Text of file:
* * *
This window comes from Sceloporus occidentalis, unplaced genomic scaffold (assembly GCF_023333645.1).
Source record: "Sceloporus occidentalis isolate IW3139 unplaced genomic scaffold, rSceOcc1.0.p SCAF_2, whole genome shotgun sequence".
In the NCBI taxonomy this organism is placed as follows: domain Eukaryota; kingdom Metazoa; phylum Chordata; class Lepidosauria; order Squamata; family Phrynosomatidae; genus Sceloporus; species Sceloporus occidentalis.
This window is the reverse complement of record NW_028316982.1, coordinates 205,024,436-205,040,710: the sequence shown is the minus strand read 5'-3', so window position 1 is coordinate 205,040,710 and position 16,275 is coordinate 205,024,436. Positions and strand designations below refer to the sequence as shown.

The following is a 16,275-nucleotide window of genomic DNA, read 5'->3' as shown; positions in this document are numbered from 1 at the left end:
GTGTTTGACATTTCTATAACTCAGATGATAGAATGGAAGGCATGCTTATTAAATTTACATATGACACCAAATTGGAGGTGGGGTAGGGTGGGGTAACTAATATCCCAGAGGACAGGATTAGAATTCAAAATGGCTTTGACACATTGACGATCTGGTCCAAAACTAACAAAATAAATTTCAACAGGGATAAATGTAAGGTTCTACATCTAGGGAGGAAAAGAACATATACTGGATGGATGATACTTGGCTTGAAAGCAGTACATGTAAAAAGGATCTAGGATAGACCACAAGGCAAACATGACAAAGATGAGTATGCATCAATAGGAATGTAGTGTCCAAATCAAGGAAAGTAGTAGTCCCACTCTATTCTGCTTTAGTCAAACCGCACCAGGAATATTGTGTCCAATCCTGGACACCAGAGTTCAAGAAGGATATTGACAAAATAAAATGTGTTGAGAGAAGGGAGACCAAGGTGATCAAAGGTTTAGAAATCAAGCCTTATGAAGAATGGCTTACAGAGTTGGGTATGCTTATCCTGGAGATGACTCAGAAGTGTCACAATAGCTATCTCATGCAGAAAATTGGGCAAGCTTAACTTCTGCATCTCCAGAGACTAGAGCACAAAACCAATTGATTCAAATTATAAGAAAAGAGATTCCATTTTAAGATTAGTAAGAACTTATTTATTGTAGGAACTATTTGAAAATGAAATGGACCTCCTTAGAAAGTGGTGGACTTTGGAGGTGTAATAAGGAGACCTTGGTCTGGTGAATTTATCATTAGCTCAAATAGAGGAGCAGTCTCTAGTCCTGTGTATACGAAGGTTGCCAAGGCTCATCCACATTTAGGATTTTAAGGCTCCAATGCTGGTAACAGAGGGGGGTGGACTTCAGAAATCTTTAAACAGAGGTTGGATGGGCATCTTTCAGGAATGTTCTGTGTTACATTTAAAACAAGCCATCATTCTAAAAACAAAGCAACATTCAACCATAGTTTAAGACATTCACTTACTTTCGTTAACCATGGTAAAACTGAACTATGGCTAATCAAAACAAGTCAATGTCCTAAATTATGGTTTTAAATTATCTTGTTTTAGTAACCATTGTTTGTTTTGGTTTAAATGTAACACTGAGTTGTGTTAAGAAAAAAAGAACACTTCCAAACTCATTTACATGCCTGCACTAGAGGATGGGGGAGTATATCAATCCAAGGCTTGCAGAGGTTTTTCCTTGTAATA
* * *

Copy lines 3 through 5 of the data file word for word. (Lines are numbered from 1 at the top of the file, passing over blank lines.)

In the NCBI taxonomy this organism is placed as follows: domain Eukaryota; kingdom Metazoa; phylum Chordata; class Lepidosauria; order Squamata; family Phrynosomatidae; genus Sceloporus; species Sceloporus occidentalis.
This window is the reverse complement of record NW_028316982.1, coordinates 205,024,436-205,040,710: the sequence shown is the minus strand read 5'-3', so window position 1 is coordinate 205,040,710 and position 16,275 is coordinate 205,024,436. Positions and strand designations below refer to the sequence as shown.

The following is a 16,275-nucleotide window of genomic DNA, read 5'->3' as shown; positions in this document are numbered from 1 at the left end: